Indy convention industry bounces back from pandemic shutdown

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INDIANAPOLIS — Visit Indy Vice President Chris Gahl just came off a good week working the phones and trying to convince convention and meeting planners to come back to Indianapolis after the COIVD-19 pandemic shutdown.

“Last week alone Visit Indy booked $50 million worth of future convention business. That business is on our books starting in 2021 until 2031, and so there is a hunger among event organizers, major sporting events, corporations, major associations coast-to-coast picking up the phone and prospecting cities and they’re picking Indy because of that track record.”

That track record shows Indianapolis hosted 50 live events and 230,000 visitors in the last year as the convention industry slowly recovered while the tourism trade overall slumped across the country due to pandemic restrictions.

“We’re getting new bookings that have never considered Indianapolis for a couple different reasons,” said Gahl. “One, the proof of concept that we can bring people safely into the city and meet in a meaningful way. Two is the fact that March Madness did cast a light on Indianapolis in a positive way. We know that there was more than $25 million worth of media exposure about Indianapolis as a host city inevitably has turned convention planners’ attention to Indianapolis.”

Gahl said one of those convention planners made the recent decision to pick Indianapolis over Orlando for a 2022 conference partially based on the coverage the city received during the just passed NCAA Mens Basketball Tournament.

During the last good year for the convention and visitor business in Indianapolis, 2019 tourism spending had a $5.6 billion economic impact locally and employed 83,000 people.

A volleyball tournament attracted 15,000 participants and observers to all eleven exhibition halls of the Indiana Convention Center this past weekend and in the coming weeks, Visit Indy will launch its “Find Your Pace” ad campaign in markets throughout the Midwest region to encourage weekend visitors looking to get out for short vacations after spending more than a year at home due to the pandemic.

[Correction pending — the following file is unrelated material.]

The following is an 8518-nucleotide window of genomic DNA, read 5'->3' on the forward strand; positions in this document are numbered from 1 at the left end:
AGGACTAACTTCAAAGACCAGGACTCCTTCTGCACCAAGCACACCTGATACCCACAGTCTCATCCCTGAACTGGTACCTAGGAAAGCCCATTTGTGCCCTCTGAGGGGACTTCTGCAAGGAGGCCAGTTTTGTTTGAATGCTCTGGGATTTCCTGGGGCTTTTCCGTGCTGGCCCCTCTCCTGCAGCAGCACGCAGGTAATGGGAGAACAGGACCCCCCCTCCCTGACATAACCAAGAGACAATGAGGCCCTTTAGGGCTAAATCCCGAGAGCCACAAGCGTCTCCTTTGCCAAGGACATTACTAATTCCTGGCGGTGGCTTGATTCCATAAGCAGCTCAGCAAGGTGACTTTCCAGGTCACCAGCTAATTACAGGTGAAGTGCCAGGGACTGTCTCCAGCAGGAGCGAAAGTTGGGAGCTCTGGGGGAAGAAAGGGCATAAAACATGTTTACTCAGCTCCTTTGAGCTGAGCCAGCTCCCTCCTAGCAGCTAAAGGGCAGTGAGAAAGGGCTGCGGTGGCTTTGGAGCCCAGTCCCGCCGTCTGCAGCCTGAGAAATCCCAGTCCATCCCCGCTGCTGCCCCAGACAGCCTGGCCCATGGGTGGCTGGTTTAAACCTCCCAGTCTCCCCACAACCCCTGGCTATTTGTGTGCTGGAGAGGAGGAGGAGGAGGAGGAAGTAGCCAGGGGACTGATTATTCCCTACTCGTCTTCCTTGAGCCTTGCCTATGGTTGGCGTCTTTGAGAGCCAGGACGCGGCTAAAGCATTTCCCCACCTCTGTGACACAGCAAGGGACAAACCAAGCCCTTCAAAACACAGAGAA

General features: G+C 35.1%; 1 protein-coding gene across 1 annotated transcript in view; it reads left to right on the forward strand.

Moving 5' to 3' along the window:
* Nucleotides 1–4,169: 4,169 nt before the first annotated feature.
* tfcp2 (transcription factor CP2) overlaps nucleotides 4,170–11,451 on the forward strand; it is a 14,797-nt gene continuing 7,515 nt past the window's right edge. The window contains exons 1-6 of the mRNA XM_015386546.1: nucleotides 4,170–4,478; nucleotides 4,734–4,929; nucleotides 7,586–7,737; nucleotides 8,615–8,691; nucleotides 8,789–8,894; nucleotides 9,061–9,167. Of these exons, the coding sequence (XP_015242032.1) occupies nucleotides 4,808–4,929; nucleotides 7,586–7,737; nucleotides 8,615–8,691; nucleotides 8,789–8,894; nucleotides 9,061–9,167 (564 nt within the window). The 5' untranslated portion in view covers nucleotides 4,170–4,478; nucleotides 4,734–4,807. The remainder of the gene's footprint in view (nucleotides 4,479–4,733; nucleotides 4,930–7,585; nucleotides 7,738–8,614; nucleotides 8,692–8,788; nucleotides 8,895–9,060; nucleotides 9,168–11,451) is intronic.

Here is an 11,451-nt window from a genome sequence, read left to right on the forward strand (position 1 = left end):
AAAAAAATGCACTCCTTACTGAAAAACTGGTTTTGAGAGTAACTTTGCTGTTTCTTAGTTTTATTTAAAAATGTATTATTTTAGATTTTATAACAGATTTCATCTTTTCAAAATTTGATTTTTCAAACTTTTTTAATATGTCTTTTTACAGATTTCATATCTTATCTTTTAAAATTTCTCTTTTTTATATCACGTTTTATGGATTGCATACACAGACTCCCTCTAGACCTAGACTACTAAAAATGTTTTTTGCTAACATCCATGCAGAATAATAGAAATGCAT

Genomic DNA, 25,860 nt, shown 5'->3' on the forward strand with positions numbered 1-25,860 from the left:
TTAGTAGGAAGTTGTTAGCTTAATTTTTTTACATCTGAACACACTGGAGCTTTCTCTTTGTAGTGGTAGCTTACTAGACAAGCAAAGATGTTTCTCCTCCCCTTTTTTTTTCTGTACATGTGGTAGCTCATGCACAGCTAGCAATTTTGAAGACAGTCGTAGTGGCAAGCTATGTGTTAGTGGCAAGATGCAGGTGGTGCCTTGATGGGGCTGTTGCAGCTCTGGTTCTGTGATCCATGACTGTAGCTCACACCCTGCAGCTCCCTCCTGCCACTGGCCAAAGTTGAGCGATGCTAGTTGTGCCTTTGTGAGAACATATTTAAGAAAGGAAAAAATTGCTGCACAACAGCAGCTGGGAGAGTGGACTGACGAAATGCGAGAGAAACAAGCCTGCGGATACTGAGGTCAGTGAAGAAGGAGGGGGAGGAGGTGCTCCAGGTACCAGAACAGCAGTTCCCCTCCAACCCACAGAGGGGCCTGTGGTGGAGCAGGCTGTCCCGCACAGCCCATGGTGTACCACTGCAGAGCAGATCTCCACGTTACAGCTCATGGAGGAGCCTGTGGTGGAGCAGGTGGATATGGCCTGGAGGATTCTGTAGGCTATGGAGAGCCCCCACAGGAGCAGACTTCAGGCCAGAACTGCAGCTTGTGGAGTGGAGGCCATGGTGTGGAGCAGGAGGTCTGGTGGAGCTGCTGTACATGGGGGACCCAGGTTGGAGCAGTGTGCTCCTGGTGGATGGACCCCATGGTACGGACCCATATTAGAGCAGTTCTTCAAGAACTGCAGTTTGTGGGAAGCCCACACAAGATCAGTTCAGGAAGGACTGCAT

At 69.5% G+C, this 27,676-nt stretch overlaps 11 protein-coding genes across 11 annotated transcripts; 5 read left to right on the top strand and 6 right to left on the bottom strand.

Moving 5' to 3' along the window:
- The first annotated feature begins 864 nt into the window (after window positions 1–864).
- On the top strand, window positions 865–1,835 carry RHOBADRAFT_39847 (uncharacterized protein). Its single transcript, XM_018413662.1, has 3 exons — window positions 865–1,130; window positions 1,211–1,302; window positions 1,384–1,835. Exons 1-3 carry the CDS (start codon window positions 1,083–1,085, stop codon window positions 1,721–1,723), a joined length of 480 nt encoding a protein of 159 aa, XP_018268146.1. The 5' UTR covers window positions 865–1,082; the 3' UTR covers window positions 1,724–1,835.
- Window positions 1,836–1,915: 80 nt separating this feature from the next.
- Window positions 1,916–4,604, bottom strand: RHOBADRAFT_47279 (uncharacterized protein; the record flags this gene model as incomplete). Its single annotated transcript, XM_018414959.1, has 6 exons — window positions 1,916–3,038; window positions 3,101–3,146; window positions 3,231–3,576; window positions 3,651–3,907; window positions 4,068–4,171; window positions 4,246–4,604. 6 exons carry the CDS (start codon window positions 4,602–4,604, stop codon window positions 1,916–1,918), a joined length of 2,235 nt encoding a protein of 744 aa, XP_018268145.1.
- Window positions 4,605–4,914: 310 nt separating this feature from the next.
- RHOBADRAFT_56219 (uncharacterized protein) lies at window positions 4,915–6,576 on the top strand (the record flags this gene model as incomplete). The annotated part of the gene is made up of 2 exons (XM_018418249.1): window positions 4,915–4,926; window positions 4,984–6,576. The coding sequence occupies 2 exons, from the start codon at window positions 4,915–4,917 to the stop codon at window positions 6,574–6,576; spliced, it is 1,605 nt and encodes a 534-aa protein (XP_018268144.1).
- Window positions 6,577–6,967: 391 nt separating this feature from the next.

“Two major wins that put Indianapolis ahead of the pack in terms of hosting conventions and keeping tourism healthy,” said Gahl. “The first is the Capital Improvement Board and the Indiana Convention Center swiftly closed the doors of the convention center itself. Number two, they invested $7 million in new health and safety upgrades. Visit Indy could take those facts, that we’re closed, that we’re keeping it sealed off and safe, as we look back, that $7 million investment in new health and safety upgrades inside that building was a key calling card, a key message that we used to invite these conventions to come back inside to test the grounds of Indianapolis for their meetings and convention, each one of them a proof of concept ultimately giving confidence to our friends here in Indianapolis and at the NCAA.”

Despite the pandemic, construction continued on several new downtown hotels and expansion plans for the convention center and headquarters hotel on the Pan Am Plaza site moved forward.

“We’re seeing more and more lights flicker on in businesses, attractions, hotels, they might have turned their lights on in time for March Madness but had a question mark whether they could sustain,” said Gahl. “We know that many of our restaurants, because they’re back online, are seeking workers to come and help with shifts because there’s that demand, and as we emerge from the pandemic, there’s not only convention tourism, there’s leisure tourism.”

The lights are slowly coming back on at the former Ram Restaurant now taken over by Goodwood Brewing and Spirits at 140 South Illinois Street.

“Indianapolis has always been a progressive city, very business-friendly city,” said Goodwood Chairman & CEO Ted Mitzlaff. “Not only do we have convention business, you’ve got Lucas Oil Stadium, you’ve got basketball, all within a stone’s throw from here. It’s a great town, it’s a great mix of local support with a tremendous amount of tourism.”

Mitzlaff said he expects to hire 80 people to staff the restaurant’s opening day on July 5th.

“We’ve had people reaching out to us telling us what a great spot this is from the convention standpoint,” he said. “We’ve been in here working multiple times and had people walk in that thought that we were open and were here from conventions so we’re very excited to take advantage of that.”

Mitzlaff operates three Goodwood restaurants in Kentucky.

I asked him who he would cheer for should UK play IU at Bankers Life Fieldhouse next season.

“I’ll pull for whoever’s drinking the most beer,” he said. “I’m a Louisville fan, so it’s all good to me.”

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